MPBN’s ‘humble Farmer’ claims station censored him

This story was published on March 16, 2007 on Page B1 in all editions of the Bangor Daily News

The “humble Farmer” has taken a preemptive vow of silence.

Robert Skoglund, 71, whose radio persona and show on Maine Public Radio both go by the name “The humble Farmer,” is adhering to a self-imposed silence in response, he claims, to pressure from Maine Public Broadcasting Network’s management to avoid appearing political.

Since April 1978, Skoglund has produced a one-hour show that airs on Maine’s public radio stations featuring jazz from the 1930s, 1940s and 1950s, interspersed with segments of Skoglund’s wry observational humor, delivered in a heavy Maine accent.

The prepared “rants,” as he calls them, might leave the listener chortling in agreement or scratching his head, but most often, the response is a knowing chuckle.

But the rants that Maine Public Broadcasting Network has perceived as political have landed Skoglund in hot water.

A show taped for broadcast in early November was killed, he said in a telephone interview from his winter home in Fort Myers, Fla., Thursday, because in the program he read a letter from a Maryland man who decried the state of public schools there after adoption of a tax cap.

Reading the letter apparently was perceived as advocating a “no” vote on the so-called Taxpayers Bill of Rights on the ballot the next week, Skoglund said, a perception he finds ridiculous.

“It is what he perceived,” he said of Charles Beck, MPBN’s vice president for radio services.

A phone call to Beck was not returned Thursday.

The incident prompted a letter from Beck, dated Nov. 20, 2006, in which Beck cautioned Skoglund to maintain political neutrality.

Beck wrote: “[Y]our show is indeed valued by MPBN, and I myself am and have been a fan for many years. I have to say, though, that I am (we are) very disappointed at your apparent continued lack of understanding and willingness to comply with our need to maintain political neutrality in our programming, real or perceived.

“If we were to allow a program, such as yours, to regularly advance a political agenda – clear or implied – we would break that trust with our listeners and supporting members,” the letter stated.

Beck noted the letter marked the third warning on the issue, and outlined MPBN policies including: “You will not introduce your own or others’ political thoughts, ideas, expressions, writings or thinking which clearly or can be perceived as endorsing, dismissing or taking a stand on controversial issues.”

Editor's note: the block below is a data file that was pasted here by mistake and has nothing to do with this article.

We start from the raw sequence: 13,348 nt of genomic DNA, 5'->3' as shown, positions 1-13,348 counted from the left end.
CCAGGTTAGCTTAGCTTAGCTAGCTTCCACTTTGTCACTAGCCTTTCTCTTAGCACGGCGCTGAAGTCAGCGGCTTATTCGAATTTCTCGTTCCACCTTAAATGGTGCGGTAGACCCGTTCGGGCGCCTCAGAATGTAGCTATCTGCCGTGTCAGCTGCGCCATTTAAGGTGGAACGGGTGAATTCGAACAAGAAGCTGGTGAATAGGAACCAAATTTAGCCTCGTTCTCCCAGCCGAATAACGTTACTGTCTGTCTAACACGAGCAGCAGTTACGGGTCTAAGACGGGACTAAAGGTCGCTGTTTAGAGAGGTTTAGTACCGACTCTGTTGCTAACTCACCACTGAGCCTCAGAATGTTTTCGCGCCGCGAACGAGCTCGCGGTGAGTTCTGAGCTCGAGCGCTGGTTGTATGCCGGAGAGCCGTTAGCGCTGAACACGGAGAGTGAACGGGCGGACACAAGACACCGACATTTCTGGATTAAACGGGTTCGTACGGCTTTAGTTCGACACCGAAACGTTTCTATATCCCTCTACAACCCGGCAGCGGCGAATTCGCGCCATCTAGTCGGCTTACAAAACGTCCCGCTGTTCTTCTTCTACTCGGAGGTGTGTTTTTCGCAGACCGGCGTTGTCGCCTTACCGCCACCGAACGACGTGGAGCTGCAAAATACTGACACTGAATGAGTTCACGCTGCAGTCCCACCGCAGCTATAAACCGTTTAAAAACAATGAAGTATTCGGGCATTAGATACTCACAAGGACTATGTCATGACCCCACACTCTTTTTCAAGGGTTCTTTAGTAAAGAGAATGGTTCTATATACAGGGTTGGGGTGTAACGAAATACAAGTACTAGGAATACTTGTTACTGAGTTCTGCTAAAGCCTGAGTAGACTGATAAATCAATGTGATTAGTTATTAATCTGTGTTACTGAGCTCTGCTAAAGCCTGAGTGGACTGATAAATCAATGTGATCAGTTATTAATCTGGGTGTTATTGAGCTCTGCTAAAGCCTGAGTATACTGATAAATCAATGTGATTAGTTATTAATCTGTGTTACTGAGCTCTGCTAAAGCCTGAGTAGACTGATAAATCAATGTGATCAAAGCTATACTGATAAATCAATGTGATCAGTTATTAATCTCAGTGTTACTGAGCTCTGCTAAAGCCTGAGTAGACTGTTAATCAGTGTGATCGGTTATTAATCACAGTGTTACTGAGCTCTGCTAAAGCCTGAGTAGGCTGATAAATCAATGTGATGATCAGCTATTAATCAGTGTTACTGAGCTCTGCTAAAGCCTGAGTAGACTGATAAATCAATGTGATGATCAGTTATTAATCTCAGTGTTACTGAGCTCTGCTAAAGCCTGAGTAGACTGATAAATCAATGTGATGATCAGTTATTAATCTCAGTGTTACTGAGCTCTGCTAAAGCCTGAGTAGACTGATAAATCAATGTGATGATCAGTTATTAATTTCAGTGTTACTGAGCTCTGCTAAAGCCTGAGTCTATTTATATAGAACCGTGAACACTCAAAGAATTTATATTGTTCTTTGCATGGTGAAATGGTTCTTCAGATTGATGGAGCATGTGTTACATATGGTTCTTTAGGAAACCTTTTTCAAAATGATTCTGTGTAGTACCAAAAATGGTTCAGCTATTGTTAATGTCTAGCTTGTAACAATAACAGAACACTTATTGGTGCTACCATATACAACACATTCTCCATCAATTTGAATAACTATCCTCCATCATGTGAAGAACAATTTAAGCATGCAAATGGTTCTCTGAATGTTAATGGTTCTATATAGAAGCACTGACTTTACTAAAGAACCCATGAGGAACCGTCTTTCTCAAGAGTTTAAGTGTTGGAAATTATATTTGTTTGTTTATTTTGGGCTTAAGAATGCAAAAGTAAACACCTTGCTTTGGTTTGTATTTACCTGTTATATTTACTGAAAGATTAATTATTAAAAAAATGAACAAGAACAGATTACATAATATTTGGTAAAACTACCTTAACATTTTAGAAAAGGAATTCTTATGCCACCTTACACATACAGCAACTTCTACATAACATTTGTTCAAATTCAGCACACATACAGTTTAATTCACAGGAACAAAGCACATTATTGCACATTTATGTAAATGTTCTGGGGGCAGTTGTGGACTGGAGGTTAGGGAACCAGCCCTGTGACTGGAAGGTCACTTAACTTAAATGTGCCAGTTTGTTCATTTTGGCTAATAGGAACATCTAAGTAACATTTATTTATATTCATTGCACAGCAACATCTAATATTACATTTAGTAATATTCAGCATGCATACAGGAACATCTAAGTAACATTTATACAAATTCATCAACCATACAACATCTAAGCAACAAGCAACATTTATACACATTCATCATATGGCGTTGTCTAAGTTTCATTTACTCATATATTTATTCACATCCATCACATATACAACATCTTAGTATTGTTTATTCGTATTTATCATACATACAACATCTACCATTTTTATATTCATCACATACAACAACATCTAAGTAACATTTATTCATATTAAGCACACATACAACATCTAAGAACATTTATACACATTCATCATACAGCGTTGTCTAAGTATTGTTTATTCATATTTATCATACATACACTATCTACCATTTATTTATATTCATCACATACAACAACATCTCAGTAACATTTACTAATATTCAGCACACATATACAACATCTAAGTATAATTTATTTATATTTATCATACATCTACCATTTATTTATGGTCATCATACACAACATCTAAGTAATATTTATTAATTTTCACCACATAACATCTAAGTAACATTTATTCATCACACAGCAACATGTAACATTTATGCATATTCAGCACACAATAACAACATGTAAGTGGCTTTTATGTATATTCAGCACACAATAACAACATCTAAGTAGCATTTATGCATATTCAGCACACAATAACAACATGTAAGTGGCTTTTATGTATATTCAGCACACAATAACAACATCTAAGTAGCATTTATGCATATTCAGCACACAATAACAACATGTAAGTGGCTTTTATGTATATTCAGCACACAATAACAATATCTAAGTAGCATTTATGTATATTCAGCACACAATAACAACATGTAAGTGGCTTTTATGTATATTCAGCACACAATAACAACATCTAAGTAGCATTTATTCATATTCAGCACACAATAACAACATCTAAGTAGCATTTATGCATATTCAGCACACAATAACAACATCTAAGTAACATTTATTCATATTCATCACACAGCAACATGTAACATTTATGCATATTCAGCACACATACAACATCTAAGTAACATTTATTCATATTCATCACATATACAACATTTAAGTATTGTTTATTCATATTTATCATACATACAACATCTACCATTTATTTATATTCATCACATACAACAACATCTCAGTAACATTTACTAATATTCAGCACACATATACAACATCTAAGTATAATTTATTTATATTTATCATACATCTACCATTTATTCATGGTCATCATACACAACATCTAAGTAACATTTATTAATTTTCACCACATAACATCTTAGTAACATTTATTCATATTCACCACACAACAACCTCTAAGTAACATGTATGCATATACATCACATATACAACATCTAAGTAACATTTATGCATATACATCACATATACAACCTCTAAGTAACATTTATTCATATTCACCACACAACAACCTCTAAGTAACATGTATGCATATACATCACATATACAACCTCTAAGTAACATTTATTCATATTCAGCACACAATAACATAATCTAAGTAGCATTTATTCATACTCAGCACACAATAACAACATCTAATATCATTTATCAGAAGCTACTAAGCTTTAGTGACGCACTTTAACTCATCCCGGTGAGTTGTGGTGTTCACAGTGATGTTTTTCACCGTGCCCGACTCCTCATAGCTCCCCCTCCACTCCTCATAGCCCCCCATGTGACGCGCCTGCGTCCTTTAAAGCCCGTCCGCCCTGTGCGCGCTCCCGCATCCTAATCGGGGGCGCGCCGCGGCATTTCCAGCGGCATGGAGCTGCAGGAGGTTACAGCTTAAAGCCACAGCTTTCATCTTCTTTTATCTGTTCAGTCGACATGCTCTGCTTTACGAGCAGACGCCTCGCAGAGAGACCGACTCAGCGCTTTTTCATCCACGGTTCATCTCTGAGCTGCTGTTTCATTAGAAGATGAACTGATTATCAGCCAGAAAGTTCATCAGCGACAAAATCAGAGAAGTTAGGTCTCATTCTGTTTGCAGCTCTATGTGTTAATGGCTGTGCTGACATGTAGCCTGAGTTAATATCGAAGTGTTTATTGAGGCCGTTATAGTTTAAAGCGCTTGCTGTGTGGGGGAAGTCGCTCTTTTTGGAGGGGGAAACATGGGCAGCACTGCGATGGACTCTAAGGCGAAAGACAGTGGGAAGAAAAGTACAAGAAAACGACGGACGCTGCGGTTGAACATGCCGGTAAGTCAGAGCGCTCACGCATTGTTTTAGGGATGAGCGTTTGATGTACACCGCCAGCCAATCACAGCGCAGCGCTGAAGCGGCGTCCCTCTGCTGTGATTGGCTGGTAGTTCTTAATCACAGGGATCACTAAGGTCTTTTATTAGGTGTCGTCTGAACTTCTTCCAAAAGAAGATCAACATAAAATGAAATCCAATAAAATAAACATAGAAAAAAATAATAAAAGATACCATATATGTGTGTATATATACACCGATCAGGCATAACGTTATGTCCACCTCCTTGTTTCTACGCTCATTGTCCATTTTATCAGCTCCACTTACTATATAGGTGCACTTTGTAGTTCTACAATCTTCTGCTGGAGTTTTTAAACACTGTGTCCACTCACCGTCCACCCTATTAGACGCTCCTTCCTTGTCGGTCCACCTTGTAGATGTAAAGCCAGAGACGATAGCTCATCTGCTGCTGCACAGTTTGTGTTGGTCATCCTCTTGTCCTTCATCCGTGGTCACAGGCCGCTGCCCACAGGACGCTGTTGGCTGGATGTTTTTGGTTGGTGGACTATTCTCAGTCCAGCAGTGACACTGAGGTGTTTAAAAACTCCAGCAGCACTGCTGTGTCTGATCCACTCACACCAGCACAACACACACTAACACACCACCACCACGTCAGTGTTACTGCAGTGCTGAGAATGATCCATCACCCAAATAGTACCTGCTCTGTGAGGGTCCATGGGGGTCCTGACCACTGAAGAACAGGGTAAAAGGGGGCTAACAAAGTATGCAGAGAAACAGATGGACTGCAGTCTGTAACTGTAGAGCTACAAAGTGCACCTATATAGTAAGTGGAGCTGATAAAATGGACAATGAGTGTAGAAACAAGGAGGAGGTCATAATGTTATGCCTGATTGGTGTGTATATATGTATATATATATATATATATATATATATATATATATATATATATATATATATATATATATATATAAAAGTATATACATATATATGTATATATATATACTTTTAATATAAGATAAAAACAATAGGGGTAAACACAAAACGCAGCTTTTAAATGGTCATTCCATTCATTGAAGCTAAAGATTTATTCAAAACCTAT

Since the letter, Skoglund dropped the rants and merely plays music and announces the song titles and musicians. His unedited programs are available on his Web site, www.thehumblefarmer.com.

Another rant that drew Beck’s ire came in the Feb. 28, 2003, show, a few weeks before the U.S. invaded Iraq.

“How do you feel about war?” Skoglund asked listeners. “I probably shouldn’t take sides … but I am going to come right out and admit that I don’t care for war. No, it’s not the war itself that bothers me. It’s the needless killing and starvation and destruction and expense part of war that bothers me.”

His rant continued to refer to “a wimpy-looking, weasely-faced war monger from way down south who didn’t even get most of the popular vote.”

Skoglund continued: “All this while, even though the war-mongering, rat-faced wimp knows what he’s going to do no matter what, he’s making a big public show of talking with the top guys in Russia and France and England – trying to either get their support or keep them off his back while he blows half the world to kingdom come.

“I’ve said enough about him. Every time I see him blabbing on TV I wonder how anyone could possibly have been stupid enough to vote for such an idiot. I comfort myself by knowing that most of the people who went to the polls didn’t.”

The rant ends with Skoglund saying the man he is speaking of wrote a book about his views called “Mein Kampf,” which of course is Hitler’s manifesto.

Yet another one, an Encyclopedia Britannica entry on Mussolini which he read verbatim, also seemed like a veiled shot at the Bush administration.

“They picked on half a dozen [rants],” he said, out of 15,000 he has done over the years.

“These guidelines are obviously a mechanism through which ‘humble’ can hang himself,” Skoglund said, and so he has opted to play it safe by cutting the personality from the program. “I realized they were setting me up to fail.”

Hundreds of listeners have contacted him and expressed their support, he said.

A Camden man who described himself as politically conservative recently sent Skoglund a $100 check, and said though he disagreed with his views, he wanted to support keeping The humble Farmer on the air.

Skoglund also believes Beck objected to a recording Skoglund made for an automated telephone campaign urging people to vote for Democratic candidates in the fall election.

“That’s what precipitated this,” he said.

A year ago he asked MPBN to pay him $30 for the show. Up to that point, he provided the program to MPBN for free.

Skoglund, who lives in St. George during the warm months, has parlayed the “humble Farmer” persona into a marketable corporate speaker. He has gigs planned in Gallup, N.M., and Miami, he said.

More than anything, Skoglund believes he is misunderstood by Beck and MPBN management.

“I’m not a political animal. I’m a social commentator. I don’t deliver punch lines. What I say is conducive to thinking,” he said.

The backlash is likely coming from “frightened bureaucrats with big salaries and cushy jobs,” Skoglund said, echoing the observation of newspaper columnist Al Diamon who weighed in on the matter.

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